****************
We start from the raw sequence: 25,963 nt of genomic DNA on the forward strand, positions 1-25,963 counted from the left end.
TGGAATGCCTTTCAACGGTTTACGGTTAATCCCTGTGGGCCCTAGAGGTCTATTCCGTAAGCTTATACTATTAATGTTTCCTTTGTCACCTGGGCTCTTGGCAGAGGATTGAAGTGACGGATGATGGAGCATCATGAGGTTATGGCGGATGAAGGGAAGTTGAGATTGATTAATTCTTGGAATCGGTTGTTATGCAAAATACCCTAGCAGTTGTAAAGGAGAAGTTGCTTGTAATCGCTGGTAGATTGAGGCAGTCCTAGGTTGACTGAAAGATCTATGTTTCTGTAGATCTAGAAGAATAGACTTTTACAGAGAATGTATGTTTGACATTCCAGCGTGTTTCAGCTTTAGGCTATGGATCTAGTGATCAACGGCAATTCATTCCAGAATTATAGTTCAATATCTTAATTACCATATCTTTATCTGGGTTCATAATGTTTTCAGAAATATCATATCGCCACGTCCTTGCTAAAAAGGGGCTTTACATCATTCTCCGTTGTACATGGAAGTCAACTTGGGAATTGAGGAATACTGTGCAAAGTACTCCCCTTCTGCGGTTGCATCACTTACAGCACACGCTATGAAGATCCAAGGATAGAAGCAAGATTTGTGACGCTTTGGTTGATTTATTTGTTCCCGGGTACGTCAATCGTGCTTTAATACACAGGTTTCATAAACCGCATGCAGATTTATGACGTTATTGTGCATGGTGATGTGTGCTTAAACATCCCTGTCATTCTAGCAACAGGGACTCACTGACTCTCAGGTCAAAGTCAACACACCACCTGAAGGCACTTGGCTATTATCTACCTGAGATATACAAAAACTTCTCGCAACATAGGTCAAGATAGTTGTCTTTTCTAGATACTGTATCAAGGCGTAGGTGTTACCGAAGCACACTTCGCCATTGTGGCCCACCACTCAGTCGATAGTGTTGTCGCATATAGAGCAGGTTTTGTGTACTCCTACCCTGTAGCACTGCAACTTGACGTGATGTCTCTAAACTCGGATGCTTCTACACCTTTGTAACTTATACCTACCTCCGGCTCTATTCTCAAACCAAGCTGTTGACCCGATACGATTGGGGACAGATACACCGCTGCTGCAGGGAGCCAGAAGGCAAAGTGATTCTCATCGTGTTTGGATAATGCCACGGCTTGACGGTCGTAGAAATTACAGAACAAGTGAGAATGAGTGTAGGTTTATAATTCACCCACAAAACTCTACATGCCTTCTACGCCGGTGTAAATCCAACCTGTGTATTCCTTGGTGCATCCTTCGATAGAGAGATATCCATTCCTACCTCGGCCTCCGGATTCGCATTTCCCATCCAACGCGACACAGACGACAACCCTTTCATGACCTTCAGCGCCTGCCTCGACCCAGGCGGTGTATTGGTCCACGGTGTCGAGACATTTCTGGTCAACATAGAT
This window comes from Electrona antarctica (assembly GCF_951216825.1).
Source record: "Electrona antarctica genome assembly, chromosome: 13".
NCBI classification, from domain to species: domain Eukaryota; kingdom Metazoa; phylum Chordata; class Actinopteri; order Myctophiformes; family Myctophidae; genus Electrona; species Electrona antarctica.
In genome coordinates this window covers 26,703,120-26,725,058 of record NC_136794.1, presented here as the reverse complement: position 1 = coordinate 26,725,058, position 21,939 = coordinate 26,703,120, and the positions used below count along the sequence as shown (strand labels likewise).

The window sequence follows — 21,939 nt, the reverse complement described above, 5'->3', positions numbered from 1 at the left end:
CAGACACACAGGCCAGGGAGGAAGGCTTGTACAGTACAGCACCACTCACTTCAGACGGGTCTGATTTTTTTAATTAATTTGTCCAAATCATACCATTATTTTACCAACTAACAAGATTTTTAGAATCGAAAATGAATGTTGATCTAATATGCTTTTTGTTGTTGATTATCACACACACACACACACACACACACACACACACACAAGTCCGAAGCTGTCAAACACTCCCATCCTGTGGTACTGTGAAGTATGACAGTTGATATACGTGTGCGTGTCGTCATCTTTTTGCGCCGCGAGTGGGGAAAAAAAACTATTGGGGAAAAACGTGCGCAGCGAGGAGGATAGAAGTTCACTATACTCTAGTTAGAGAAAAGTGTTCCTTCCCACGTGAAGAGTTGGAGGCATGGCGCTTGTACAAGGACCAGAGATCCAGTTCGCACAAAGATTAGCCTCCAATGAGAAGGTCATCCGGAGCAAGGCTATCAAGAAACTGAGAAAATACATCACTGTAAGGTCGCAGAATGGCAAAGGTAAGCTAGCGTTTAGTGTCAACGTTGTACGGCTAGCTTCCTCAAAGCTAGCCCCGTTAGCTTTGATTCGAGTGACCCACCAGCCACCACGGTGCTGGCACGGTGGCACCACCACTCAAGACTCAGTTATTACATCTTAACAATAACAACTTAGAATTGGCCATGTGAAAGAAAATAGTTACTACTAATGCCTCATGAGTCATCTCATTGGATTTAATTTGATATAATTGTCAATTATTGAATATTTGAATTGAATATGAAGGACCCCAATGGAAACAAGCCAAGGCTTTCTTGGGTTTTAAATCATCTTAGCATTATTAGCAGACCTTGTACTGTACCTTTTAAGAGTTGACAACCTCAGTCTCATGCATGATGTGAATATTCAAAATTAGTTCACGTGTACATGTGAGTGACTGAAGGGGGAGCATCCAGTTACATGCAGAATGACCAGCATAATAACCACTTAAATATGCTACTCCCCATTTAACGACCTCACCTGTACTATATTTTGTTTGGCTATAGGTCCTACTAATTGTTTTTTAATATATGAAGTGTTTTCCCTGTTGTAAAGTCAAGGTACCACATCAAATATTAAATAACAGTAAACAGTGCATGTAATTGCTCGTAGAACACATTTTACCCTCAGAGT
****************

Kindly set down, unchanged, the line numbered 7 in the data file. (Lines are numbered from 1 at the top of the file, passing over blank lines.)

The window sequence follows — 21,939 nt, the reverse complement described above, 5'->3', positions numbered from 1 at the left end: